CSI faces allegations of kickbacks, illegal marketing tactics

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A former Cardiovascular Systems, Inc. (CSI) salesman has filed a lawsuit alleging the medical device maker participated in illegal marketing practices.

CSI filed an 8-K report with the U.S. Securities and Exchange Commission on July 8 when the complaint was unsealed. Travis Thams, an ex-employee, filed the lawsuit in federal court in North Carolina on July 15, 2013.

In its filing, CSI acknowledged that Thams’s lawsuit “alleged kickbacks and off-label promotion of medical devices and that this alleged conduct has resulted in false claims being submitted to obtain payment or reimbursement.”

Minneapolis' Star Tribune reported that the lawsuit was unsealed because the Department of Justice does not plan on intervening. However, the government would continue to investigate the allegations, which involve CSI's peripheral atherectomy devices.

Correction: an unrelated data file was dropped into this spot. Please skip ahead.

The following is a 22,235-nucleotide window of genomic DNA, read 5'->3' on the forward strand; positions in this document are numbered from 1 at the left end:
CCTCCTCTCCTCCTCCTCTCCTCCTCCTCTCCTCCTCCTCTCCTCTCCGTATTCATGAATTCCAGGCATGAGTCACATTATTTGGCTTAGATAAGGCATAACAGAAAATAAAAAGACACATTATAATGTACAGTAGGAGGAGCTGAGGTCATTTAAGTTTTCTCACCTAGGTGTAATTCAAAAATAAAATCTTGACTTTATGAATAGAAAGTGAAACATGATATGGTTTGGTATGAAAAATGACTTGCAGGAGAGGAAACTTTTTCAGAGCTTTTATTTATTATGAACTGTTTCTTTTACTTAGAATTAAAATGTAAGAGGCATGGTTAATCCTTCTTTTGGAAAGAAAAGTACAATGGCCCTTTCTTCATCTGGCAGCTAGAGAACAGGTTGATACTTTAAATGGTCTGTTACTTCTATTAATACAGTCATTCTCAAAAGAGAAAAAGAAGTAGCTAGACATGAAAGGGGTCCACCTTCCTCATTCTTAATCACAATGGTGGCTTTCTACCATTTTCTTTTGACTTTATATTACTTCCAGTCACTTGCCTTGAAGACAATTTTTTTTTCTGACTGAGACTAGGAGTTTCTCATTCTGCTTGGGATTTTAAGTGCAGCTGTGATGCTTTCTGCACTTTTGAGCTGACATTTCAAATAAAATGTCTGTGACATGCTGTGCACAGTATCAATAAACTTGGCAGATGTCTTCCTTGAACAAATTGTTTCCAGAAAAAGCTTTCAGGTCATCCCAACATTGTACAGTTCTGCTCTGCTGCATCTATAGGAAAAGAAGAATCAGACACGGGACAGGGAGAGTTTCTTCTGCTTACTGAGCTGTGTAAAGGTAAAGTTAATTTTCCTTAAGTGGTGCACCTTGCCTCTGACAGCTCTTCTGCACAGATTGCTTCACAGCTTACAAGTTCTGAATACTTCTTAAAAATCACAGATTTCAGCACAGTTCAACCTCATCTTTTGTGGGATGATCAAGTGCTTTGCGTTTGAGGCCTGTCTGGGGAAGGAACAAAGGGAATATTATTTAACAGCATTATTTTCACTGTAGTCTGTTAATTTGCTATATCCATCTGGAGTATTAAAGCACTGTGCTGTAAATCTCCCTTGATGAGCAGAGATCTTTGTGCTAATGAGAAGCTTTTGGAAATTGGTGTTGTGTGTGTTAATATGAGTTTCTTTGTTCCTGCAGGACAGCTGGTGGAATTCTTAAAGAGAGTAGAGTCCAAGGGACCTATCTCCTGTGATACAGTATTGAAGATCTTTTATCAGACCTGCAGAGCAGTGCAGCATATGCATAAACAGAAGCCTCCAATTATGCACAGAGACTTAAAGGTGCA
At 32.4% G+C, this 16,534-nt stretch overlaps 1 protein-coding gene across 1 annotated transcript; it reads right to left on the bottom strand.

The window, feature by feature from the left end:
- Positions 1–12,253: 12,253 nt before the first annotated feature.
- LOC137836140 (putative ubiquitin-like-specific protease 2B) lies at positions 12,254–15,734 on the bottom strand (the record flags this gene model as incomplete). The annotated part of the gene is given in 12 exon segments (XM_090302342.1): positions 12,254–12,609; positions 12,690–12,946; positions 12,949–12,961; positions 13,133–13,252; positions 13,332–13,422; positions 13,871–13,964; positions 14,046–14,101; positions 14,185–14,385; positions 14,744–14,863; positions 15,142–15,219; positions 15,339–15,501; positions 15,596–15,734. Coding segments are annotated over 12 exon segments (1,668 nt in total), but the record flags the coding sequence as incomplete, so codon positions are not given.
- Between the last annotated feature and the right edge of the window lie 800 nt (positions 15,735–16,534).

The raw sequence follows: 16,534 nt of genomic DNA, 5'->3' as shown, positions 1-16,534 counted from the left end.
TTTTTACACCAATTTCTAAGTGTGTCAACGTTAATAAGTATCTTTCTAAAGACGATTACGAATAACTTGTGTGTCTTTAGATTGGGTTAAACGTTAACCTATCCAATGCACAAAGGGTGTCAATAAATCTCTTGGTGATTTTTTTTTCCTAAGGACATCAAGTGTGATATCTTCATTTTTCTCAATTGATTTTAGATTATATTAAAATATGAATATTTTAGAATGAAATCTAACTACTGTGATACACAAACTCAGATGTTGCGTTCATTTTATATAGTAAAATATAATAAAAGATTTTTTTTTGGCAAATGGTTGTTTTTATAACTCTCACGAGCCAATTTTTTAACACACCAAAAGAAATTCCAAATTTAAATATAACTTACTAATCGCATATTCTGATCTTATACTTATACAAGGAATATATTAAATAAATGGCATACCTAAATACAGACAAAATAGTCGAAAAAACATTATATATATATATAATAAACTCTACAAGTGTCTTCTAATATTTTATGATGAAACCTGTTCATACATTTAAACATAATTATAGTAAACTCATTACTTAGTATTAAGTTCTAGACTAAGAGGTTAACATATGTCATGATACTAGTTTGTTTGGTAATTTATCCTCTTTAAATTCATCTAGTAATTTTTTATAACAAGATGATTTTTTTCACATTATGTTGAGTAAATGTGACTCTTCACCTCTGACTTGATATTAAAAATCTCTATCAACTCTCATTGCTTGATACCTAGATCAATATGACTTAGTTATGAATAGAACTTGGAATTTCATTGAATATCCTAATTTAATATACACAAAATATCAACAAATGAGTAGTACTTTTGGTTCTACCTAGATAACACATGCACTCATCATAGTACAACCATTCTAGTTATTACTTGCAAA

Thams alleged that CSI sent doctors on free trips to seminars and told them to use CSI devices, according to the Star Tribune. The newspaper reported that Thams alleged CSI also sent complimentary products to doctors and made phony payments to doctors for speaking engagements.

“The Company maintains rigorous policies and procedures to promote compliance with the (False Claims Act) and other regulatory requirements and intends to vigorously defend this lawsuit, should it proceed,” CSI wrote in its 8-K filing. “However, the Company cannot predict when the Department of Justice’s investigation or this litigation will be resolved, the outcome of the investigation or this litigation, or the potential impact of either on the Company.”